By Aislinn Keely
Maura B. Mast, Ph.D., associate professor of mathematics and dean of Fordham College Rose Hill (FCRH), held the first FCRH town hall of the semester, where students addressed questions regarding student life and academic concerns.
Christopher Rodgers, assistant vice president and dean of students at Rose Hill, Carla Romney, associate dean for STEM and pre-health education and Rev. John T. Dzieglewicz, S.J., Ph.D., dean of the senior class, were also in attendance to address students’ concerns. This town hall included the announcement New York State’s approval for Fordham to pursue creating a new math major.
Mast began the town hall with announcements. She reminded attendees of the Undergraduate Research Symposium on April 26 and the Special Lecture given by Jane Chenko, Ph.D. on March 22, part of the Sapientia et Doctrina series and the Dodransbicentennial celebrations. Mast also called discussed the new Jewish Studies minor and the plans for the introduction of Hebrew. She also announced that Fordham College Rose Hill is also in the process of interviewing candidates for 15 arts and sciences staff positions.
Some students used the forum to learn how to achieve their academic goals, while others questioned the direction of the university in certain areas.
Elizabeth Crennan, FCRH ’19, asked about future partnerships between Fordham College Rose Hill and Gabelli School of Business.
“I’ve had the opportunity to take some classes in the Gabelli School and I know that there is still a bit of a split, even though I am able to take classes there,” said Crennan.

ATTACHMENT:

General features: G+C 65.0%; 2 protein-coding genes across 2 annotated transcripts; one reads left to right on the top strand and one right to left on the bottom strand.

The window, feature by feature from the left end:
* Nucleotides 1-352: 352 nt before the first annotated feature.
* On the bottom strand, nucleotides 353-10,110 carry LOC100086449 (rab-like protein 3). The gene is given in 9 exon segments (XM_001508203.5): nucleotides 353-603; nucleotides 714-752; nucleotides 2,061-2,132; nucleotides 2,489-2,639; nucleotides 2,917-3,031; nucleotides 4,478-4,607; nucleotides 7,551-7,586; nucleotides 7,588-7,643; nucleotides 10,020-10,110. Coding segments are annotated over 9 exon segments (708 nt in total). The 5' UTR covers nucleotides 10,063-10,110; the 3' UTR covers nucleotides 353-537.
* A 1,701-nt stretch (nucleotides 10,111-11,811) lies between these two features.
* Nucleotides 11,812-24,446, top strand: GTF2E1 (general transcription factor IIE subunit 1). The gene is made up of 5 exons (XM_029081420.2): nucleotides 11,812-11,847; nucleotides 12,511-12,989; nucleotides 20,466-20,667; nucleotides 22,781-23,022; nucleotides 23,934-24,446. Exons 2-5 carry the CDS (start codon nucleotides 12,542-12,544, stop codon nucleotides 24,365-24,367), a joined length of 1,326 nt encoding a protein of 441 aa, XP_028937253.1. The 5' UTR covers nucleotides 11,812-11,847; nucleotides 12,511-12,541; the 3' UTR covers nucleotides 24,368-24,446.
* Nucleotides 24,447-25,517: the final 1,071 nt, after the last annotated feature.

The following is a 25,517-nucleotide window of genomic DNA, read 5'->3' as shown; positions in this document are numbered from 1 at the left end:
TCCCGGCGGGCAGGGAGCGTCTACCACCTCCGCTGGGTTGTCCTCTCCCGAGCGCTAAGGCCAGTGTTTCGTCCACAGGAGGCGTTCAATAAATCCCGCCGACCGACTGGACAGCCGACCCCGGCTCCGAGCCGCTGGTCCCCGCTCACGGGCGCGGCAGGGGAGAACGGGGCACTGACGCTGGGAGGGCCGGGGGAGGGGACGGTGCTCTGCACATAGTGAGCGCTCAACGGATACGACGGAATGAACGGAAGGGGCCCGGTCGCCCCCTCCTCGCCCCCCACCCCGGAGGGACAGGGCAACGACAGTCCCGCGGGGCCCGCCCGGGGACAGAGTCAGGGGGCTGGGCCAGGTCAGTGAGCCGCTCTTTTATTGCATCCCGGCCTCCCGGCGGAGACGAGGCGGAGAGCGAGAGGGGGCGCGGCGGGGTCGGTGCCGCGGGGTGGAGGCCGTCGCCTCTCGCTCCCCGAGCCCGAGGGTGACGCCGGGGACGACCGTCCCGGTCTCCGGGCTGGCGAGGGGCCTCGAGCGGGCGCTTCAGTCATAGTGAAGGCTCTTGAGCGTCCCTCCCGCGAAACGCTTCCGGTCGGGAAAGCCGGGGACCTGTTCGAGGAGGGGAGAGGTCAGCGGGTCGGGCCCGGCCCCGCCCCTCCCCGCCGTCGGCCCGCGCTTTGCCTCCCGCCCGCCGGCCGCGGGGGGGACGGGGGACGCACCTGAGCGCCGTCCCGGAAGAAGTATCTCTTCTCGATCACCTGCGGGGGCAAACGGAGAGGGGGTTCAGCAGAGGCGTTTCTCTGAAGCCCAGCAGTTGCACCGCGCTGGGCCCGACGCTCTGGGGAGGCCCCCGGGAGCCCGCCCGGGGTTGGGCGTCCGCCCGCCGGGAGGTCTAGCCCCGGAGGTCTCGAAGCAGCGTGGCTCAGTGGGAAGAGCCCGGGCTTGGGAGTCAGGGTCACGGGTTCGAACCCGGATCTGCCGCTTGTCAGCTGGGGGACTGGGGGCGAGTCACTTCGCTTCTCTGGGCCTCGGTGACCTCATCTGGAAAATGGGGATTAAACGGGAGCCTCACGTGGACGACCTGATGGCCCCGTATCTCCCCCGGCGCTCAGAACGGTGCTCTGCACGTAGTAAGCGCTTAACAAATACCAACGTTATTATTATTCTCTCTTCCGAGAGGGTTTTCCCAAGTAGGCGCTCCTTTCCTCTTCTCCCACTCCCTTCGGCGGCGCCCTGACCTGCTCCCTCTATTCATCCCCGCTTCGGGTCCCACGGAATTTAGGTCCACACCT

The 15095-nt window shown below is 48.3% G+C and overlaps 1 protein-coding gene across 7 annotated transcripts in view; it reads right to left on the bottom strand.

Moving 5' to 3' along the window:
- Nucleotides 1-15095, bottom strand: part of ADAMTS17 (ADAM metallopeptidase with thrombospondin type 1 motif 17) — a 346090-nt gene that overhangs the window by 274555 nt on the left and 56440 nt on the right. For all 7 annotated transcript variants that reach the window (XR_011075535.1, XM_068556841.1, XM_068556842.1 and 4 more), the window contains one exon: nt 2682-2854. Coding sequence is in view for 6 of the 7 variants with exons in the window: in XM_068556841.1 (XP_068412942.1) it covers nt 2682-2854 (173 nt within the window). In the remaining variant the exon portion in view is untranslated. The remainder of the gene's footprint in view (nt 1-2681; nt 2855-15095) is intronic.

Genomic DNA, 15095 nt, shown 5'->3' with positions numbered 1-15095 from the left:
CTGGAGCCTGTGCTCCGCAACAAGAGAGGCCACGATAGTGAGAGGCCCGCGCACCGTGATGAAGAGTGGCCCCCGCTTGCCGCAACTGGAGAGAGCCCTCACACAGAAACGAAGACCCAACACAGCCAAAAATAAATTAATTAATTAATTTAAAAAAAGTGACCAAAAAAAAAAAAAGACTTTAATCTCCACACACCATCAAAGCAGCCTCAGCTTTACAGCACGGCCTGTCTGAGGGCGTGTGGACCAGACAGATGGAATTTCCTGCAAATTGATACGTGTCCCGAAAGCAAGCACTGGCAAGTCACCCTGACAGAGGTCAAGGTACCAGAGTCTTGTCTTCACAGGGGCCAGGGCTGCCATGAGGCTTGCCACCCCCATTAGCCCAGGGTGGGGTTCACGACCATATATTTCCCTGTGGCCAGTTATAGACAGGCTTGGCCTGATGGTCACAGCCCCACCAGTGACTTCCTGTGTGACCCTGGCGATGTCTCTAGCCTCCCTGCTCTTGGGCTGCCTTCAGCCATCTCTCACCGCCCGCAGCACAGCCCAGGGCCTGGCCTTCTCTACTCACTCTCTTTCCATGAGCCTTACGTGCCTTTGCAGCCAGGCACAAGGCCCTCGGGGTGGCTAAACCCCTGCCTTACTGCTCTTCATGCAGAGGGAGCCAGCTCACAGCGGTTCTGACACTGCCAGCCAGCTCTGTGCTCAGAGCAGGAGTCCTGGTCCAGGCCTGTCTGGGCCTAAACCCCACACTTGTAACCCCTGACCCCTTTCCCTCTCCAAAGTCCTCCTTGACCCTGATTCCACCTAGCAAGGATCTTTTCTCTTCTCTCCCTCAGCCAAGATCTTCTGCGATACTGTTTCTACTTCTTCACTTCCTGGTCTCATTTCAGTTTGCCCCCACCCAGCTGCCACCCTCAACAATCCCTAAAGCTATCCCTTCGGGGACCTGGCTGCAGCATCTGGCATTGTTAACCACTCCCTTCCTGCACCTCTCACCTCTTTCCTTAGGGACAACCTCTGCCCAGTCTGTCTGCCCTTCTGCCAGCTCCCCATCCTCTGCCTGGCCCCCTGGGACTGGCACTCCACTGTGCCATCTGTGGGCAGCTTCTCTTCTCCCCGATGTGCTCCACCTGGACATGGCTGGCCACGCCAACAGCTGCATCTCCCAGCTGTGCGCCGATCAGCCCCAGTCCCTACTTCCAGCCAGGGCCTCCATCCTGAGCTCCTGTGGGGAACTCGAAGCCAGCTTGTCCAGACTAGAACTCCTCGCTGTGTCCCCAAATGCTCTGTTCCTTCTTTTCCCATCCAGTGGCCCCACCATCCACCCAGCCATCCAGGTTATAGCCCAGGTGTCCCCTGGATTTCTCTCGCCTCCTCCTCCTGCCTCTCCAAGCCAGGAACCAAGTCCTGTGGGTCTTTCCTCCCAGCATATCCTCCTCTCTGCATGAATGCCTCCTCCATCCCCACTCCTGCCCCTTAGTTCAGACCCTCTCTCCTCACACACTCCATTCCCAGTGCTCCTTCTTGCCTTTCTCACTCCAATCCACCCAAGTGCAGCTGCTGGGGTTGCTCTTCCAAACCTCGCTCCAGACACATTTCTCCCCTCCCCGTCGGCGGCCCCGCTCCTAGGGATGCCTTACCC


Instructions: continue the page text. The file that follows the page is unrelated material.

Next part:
Mast said there has been discussion about doing a joint town hall with Gabelli. She also referenced the previous TedX event organized by both FCRH and GSB. Mast discussed working closer with n Donna Rapaccioli, Ph.D., dean of Gabelli School of Business.
“I’m really open to ways that we can bring the schools and colleges together, so feel free to send me suggestions,” said Mast.
Students also expressed concerns about the CORE.
“I know that I have friends, and even myself, who have taken a course because it fulfills three requirements rather than taking the course because I really wanted to. I think there’s a lot,” said Alina Bills, FCRH ’18.
Dzieglewicz acknowledged concerns with the CORE. “That’s the danger of this, it’s that it’s nothing to do with education after a while, it’s kind of filling spaces on DegreeWorks. That’s not what we’re about,” said Dzieglewicz.
The conversation turned to Integrated Learning Communities [ILC] as Caroline Rossi, FCRH ’18, asked about the expansion of ILCs, particularly the Manresa program.
“I know right now [Manresa is] such a coveted program, I’m curious if there are plans for expansion so that more students can reap the benefits,” asked Rossi.
Rather than focusing solely on the Manresa program, Mast said she thinks that students need more information on the ILCs available to them, to find and build a community.
“If you think about how we build a community for all students, not just students who live on campus but commuting students too, now we start to come at it at very different ways, and then it’s how you message it to incoming students so that they get excited about it,” explained Mast.
Though the Town Hall is an open forum for students to express concerns, Mast reminded students that it is an ongoing conversation.
“This is not the only opportunity to speak to me,” said Mast.